"With Marie, it was a business. You come in there, you pay, and you leave," he recalled. "I thought, I'm going to try to do it the opposite — by making this a community."

When a student had a medical problem, he'd call after a doctor's visit. He'd arrive at the studio early, to sit and chat; afterward, they'd sip homemade chai. Sometimes they'd all go out for lunch or dinner. Like Beckman, many students have been with him for decades.

Smith says turning yoga into a bonding experience wasn't all that hard.

"People wanted the community. They want to feel they're part of something bigger than themselves."

BIGGER THAN themselves? That's not necessarily what most people are thinking when they sign up for a fitness program — at least not consciously. But Sarah Ullrich-French, a professor in the kinesiology program at Washington State University, says this really does help.

For most of us, she says, maintaining motivation hinges on three things: feeling competent in an activity; feeling like you have some choice (autonomy); and "the concept of relatedness, or belonging."

Joining a group, she says, takes care of that third component. It can help you with the two others, as well.

In fact, it might even help you become one of those devoted few who seem to have no problem with motivation — the type who will exercise even when time is short, or when they're sore or tired or it's raining. Those folks, says Ullrich-French, "have really internalized that behavior. It's part of their identity. That's what allows them to sustain it across the challenges."

Wait a minute. She said a minute ago that being part of a group helps maintain motivation. Now she's saying motivation has to come from inside you?

Both are true, Ullrich-French explains. Joining a group helps you internalize an identity, whether it's as a runner or a yoga practitioner or, for that matter, a chess player. Feeling like you belong makes you want to continue with the group; continuing with the group helps you incorporate the activity as part of your identity. And so on.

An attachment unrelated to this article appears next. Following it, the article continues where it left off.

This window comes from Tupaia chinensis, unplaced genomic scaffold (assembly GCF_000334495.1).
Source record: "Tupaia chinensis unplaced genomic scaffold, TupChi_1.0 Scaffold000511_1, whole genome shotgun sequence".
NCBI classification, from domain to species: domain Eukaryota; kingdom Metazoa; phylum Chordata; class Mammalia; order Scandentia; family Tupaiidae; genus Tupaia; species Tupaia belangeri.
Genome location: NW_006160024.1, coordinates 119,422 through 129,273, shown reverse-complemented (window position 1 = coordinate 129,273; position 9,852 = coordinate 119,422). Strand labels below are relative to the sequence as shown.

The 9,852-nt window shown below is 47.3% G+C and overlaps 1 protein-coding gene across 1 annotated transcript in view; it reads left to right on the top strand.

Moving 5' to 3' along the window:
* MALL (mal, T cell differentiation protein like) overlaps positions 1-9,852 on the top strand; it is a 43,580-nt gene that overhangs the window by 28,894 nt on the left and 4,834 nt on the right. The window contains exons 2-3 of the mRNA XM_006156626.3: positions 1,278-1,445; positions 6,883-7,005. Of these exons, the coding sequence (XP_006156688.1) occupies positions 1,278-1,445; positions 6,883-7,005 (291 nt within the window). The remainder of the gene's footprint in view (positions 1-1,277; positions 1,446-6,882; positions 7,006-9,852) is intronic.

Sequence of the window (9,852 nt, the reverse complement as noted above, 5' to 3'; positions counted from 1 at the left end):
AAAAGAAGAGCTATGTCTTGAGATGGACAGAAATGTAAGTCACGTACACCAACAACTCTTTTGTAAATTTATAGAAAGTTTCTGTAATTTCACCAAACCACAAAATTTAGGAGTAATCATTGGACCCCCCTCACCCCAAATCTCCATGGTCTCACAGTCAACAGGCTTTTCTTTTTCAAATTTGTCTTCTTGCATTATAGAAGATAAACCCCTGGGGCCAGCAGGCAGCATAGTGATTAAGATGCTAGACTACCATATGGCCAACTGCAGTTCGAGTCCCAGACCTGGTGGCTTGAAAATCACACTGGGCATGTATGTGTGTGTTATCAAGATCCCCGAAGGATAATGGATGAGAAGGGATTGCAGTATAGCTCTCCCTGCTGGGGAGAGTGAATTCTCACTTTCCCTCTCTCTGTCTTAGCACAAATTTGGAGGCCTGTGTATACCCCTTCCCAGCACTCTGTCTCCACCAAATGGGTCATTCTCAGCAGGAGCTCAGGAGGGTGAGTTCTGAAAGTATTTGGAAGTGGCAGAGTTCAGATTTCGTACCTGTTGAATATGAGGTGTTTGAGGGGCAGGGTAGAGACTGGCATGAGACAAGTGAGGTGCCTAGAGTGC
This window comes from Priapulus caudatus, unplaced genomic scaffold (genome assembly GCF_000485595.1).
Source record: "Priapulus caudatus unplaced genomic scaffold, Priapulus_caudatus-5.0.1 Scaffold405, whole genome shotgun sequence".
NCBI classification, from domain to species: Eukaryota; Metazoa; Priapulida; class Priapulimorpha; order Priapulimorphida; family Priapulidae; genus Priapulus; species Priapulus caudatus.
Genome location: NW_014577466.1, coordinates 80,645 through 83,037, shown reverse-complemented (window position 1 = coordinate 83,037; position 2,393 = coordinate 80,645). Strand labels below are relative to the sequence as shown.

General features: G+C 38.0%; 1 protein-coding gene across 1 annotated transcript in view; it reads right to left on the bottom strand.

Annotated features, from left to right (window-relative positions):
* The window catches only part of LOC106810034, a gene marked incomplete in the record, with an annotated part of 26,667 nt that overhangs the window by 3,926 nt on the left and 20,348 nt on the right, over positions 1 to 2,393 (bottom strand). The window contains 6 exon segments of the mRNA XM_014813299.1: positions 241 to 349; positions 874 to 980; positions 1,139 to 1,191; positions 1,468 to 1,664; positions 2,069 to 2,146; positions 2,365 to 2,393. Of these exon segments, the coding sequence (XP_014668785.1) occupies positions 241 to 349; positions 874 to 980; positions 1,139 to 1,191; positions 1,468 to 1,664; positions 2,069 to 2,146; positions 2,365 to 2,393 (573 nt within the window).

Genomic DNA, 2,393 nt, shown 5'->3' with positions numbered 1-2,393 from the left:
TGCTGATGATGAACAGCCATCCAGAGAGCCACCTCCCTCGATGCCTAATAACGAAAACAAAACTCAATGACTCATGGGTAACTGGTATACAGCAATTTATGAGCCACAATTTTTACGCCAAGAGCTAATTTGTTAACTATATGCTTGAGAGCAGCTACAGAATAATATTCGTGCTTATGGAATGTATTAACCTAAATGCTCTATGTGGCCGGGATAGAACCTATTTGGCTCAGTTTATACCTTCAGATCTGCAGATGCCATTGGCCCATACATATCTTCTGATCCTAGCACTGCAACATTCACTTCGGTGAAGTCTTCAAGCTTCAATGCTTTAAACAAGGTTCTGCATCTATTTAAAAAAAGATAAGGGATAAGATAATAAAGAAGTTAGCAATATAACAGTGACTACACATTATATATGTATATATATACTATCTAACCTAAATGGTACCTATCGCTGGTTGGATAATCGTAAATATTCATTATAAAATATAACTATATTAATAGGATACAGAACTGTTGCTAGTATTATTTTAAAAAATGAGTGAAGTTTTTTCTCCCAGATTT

"It's counterintuitive, but the sense of belonging supports autonomy," she says. "The stronger the group gets, it reinforces and fosters your own interest and commitment."

Keep at it for a little while, in other words, and you might get hooked.

I WILL CONFESS that a few years ago, I wouldn't have believed there was true community in most fitness pursuits — at least not in the ones I was willing to try. Team sports, sure. But yoga? Uh, no.

Back then, I was a treadmill trudger. "Must. Log. Miles," I'd tell myself as I huffed and puffed. "Must. Log. Miles." I trudged alongside others, of course, but was determined to keep the blinders on. (Duh!)

Then I wrote a story for this magazine about a relatively new, and notoriously hard, fitness program called CrossFit. A so-called Workout of the Day, or WOD, might involve rowing and rope climbing, pullups or dead lifts or flipping heavy truck tires, and can leave participants on the floor, panting in their own puddle of sweat.

My boss thought I was crazy. What she didn't understand at the time is all that sweating and struggling is just surface-level stuff. CrossFit is addictive because it's really about community.

Once you join a gym, explains Dave Shephard, a competitive CrossFitter and an Army captain at Joint Base Lewis McChord, "you immediately have a family. I consider these guys like brothers and sisters. That's what keeps me coming."

Everyone in a CrossFit class, whether they're a firebreather or someone who's just trying to get in shape, does the same workout together. There's an ethic of cheering each other on and sticking around until the last person finishes.

"It's almost like a shared suffering," Shephard says. "In the military, we do similar things. It inspires esprit de corps."

That's part of why the sport has exploded in the past few years. In 2009, about 50 CrossFit gyms were operating in Washington; today, there are more than 140.

Every gym is an independently operated affiliate, but when there's a chance to join with others, CrossFitters do it in droves. In 2011, when CrossFit launched its virtual, worldwide, all-comers competition known as the Open, about 26,000 people signed up. This year, 130,000 entered, most of them pretty ordinary athletes. They pay $20 for the privilege of putting themselves through prescribed physical tests and then posting their results online to see where they rank. Even if they're in 30,000th place.